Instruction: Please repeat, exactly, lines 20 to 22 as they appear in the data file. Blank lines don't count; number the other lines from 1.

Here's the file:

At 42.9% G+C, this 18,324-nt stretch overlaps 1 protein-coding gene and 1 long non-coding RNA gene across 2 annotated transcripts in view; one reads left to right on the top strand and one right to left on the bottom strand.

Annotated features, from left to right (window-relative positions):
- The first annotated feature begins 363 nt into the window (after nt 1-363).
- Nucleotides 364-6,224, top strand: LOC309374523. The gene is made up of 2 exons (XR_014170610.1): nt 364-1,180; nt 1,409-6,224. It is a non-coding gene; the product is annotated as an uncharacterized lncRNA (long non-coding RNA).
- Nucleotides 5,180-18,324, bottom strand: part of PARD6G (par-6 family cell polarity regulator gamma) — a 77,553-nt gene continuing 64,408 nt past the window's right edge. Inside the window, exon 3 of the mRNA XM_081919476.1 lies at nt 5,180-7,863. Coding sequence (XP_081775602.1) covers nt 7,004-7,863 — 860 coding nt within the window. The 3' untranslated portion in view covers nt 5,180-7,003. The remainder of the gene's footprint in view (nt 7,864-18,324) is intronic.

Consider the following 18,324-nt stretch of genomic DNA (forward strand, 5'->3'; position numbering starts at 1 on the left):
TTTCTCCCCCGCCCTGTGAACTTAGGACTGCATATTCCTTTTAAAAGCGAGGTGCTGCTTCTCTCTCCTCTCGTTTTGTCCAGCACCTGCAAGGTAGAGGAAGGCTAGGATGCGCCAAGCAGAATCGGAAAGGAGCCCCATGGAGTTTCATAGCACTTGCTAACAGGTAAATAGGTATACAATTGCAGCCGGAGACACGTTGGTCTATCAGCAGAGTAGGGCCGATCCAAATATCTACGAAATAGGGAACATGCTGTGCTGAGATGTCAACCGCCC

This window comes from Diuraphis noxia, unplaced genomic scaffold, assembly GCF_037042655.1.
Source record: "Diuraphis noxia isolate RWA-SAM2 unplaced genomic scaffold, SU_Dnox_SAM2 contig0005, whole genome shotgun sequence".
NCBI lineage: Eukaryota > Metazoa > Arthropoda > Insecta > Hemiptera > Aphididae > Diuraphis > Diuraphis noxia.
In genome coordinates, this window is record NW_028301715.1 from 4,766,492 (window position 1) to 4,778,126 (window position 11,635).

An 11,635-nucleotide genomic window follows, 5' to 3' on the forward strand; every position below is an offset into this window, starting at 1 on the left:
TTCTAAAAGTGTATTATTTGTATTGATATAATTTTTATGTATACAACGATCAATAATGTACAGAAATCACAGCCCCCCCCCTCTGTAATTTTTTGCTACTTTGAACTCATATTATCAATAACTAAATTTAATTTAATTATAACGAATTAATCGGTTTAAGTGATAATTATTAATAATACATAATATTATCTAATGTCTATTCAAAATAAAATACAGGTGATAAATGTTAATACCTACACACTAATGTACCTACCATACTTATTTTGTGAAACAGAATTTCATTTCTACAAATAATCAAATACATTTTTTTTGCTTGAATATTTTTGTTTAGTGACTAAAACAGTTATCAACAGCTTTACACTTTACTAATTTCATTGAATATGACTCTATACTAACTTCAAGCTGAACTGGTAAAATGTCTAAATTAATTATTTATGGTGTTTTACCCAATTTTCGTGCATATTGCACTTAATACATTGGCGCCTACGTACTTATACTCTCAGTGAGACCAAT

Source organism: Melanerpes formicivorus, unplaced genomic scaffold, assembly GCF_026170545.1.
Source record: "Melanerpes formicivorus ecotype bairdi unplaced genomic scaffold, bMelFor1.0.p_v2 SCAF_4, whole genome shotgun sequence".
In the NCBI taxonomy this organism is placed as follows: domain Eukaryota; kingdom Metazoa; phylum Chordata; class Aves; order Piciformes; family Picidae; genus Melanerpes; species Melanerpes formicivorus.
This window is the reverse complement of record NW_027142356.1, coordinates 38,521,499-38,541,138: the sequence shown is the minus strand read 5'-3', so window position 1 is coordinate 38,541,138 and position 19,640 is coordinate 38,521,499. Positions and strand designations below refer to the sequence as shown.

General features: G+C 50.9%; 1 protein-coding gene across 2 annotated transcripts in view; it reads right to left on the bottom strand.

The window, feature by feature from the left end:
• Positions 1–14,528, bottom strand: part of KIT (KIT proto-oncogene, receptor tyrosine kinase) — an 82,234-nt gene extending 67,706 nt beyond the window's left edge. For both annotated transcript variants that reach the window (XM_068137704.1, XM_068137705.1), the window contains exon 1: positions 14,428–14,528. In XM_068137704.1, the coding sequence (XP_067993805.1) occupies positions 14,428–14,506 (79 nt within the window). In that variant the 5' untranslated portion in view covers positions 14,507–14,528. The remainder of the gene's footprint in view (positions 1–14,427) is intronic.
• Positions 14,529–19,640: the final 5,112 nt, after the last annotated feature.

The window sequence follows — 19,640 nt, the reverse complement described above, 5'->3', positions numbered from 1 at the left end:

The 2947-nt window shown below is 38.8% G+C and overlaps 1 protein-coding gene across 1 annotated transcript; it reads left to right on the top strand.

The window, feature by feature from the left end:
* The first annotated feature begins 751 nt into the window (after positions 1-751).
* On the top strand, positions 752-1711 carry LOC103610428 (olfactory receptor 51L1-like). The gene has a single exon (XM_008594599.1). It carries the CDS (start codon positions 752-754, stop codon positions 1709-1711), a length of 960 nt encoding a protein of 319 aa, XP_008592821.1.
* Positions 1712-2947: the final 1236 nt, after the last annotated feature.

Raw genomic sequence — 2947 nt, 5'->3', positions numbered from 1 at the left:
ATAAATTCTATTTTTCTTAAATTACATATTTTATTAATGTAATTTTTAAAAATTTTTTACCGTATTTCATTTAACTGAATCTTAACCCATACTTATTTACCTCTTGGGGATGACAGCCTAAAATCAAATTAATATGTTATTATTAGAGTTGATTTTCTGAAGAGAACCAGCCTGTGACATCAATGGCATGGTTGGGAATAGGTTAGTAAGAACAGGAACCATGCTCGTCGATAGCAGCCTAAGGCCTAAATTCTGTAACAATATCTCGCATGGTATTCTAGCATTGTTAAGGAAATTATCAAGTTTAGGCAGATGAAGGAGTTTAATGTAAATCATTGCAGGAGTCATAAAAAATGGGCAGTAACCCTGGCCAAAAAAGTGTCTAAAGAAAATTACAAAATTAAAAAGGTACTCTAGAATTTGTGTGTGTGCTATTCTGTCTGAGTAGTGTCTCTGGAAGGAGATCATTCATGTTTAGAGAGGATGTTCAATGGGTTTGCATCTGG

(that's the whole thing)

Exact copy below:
• Positions 1–14,528, bottom strand: part of KIT (KIT proto-oncogene, receptor tyrosine kinase) — an 82,234-nt gene extending 67,706 nt beyond the window's left edge. For both annotated transcript variants that reach the window (XM_068137704.1, XM_068137705.1), the window contains exon 1: positions 14,428–14,528. In XM_068137704.1, the coding sequence (XP_067993805.1) occupies positions 14,428–14,506 (79 nt within the window). In that variant the 5' untranslated portion in view covers positions 14,507–14,528. The remainder of the gene's footprint in view (positions 1–14,427) is intronic.
• Positions 14,529–19,640: the final 5,112 nt, after the last annotated feature.

The window sequence follows — 19,640 nt, the reverse complement described above, 5'->3', positions numbered from 1 at the left end: